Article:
North Korea's mystery ship: The curious case of the Hao Fan 6

Updated 11:26 PM ET, Thu December 7, 2017

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Hong Kong (CNN)The United Nations brought down the hammer and that was it for the Hao Fan 6.

On October 10, the hulking, 460-foot (140 meter) cargo ship was banned from entering every single port across the globe, punished for violating sanctions on North Korea.
It was just south of South Korea the day the news was announced, according to tracking information by MarineTraffic. Its transponder pinged continuously until 11:17 p.m. Coordinated Universal Time, the data showed.
Then the Hao Fan 6 disappeared.
The Hao Fan 6 seen in South Korea in 2015.

Fighter jets under sugar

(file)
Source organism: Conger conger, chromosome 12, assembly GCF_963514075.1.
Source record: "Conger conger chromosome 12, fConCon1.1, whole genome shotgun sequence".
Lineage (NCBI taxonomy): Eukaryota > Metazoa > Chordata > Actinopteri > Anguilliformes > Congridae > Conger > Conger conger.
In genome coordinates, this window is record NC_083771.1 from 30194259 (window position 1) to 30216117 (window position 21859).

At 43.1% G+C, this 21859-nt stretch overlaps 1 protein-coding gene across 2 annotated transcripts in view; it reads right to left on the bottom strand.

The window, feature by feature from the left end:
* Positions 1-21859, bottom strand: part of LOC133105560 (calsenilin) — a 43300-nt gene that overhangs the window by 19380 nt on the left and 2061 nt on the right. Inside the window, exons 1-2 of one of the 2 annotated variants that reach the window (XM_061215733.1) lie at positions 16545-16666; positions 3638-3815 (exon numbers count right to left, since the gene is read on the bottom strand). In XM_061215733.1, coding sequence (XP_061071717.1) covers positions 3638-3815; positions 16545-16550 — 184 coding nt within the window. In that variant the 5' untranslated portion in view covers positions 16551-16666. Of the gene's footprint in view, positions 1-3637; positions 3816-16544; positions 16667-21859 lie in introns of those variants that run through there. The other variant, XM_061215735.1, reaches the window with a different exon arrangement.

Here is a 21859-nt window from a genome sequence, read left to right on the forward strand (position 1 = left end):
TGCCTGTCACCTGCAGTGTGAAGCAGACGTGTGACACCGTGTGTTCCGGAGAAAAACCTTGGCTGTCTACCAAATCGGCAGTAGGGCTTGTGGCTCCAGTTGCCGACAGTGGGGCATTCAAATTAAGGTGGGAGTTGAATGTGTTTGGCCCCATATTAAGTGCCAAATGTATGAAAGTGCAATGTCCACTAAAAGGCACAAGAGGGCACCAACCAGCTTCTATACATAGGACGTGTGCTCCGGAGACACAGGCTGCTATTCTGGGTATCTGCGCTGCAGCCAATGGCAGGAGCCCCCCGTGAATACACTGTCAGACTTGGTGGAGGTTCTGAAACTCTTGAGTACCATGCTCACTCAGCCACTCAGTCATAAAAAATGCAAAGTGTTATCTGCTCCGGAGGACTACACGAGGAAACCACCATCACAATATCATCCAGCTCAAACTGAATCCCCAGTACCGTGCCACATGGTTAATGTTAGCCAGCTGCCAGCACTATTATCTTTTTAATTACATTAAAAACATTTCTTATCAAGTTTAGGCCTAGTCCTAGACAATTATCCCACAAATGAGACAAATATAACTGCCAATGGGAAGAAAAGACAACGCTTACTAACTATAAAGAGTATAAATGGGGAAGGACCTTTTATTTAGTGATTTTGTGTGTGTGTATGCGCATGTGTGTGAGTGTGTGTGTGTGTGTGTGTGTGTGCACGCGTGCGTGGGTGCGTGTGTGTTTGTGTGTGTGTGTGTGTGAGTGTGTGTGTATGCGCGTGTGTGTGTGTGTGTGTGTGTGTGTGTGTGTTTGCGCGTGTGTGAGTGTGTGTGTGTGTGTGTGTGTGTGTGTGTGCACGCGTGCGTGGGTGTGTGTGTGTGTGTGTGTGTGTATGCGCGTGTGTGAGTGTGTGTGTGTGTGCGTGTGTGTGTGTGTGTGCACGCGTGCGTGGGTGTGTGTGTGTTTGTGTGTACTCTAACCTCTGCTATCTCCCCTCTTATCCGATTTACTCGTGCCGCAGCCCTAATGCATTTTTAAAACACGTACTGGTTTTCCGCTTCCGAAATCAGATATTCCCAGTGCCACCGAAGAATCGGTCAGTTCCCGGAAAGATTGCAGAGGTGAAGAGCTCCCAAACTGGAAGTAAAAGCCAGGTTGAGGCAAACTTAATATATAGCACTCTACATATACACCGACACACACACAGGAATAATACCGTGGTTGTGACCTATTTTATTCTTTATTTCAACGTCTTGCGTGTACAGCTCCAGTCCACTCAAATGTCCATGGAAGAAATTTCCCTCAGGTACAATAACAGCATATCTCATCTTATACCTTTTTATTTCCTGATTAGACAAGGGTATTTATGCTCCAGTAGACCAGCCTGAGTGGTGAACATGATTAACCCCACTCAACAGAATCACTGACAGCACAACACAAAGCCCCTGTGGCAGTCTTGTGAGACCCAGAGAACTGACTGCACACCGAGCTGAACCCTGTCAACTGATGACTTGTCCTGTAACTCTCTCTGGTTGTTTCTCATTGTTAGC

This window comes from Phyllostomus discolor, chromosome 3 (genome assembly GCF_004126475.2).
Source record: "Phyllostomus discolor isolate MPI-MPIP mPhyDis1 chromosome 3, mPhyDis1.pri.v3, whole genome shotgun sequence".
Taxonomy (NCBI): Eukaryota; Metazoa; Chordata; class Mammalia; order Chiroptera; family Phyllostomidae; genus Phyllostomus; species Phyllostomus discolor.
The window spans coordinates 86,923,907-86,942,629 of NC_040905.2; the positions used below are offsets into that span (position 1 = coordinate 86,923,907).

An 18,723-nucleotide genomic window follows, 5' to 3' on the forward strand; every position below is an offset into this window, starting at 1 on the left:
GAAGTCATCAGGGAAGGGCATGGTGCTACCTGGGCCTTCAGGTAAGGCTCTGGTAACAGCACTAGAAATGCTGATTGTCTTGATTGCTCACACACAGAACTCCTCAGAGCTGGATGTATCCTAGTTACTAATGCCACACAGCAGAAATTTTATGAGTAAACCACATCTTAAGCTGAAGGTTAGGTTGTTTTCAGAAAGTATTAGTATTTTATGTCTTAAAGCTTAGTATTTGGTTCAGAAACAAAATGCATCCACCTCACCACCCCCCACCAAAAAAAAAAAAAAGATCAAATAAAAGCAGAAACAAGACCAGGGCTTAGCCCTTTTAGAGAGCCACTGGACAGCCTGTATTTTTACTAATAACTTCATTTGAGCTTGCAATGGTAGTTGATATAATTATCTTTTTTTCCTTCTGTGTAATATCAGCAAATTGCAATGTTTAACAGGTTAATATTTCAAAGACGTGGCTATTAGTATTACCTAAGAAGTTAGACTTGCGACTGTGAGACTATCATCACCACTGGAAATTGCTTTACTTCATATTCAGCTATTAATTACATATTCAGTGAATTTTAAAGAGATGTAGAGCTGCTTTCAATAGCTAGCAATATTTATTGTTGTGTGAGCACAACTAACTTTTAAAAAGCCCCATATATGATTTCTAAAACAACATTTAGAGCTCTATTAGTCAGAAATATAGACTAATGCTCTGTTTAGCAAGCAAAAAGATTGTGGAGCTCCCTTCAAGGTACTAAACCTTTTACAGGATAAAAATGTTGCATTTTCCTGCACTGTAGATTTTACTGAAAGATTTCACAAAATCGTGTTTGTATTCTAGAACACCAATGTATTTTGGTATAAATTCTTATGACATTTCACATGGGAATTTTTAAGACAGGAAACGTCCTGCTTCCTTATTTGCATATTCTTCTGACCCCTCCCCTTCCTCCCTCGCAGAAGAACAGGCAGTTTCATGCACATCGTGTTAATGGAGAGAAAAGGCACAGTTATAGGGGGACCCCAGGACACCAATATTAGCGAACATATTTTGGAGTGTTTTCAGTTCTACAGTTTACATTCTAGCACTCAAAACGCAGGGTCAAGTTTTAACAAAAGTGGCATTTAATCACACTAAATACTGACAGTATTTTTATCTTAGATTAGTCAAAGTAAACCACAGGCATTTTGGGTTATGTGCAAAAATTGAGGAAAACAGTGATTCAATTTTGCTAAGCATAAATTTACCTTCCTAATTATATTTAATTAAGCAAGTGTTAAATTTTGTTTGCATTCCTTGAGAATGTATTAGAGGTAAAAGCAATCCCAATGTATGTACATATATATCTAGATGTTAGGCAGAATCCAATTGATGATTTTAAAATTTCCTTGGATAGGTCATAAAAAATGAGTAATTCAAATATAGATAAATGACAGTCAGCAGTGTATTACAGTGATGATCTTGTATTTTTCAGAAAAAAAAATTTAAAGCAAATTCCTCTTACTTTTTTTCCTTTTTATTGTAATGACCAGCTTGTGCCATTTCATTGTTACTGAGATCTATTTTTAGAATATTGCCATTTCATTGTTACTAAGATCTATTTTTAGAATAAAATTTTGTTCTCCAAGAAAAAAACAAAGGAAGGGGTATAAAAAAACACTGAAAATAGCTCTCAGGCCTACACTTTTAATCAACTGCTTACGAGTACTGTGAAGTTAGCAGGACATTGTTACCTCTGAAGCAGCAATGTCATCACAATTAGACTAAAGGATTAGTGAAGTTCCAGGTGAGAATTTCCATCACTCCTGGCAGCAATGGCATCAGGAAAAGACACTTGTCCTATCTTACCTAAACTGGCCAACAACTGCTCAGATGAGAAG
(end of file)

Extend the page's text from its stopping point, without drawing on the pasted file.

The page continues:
The Hao Fan 6 was one of four ships the UN slapped with global port bans.
    But it's not the first time North Korean ships have been sanctioned. The Jie Shun, one of the four banned ships, was caught by Egyptian authorities smuggling thousands of North Korean rocket-propelled grenades in 2016. Panamanian authorities detained the Chon Chon Gang in 2013 after finding MiG fighter jets, anti-aircraft systems and explosives hidden under bags of sugar.
    Now, the net seems to have widened. The UN has recently passed resolutions blocking North Korea's ability to export goods like coal and metal ores -- big moneymakers for Pyongyang, that help fund everything from the lavish lifestyles of North Korea's elite to its rapidly advancing nuclear and missile programs.
    US Secretary of State Rex Tillerson renewed the call after North Korea tested a long-range ballistic missile in late November. He said the international community needs to take addit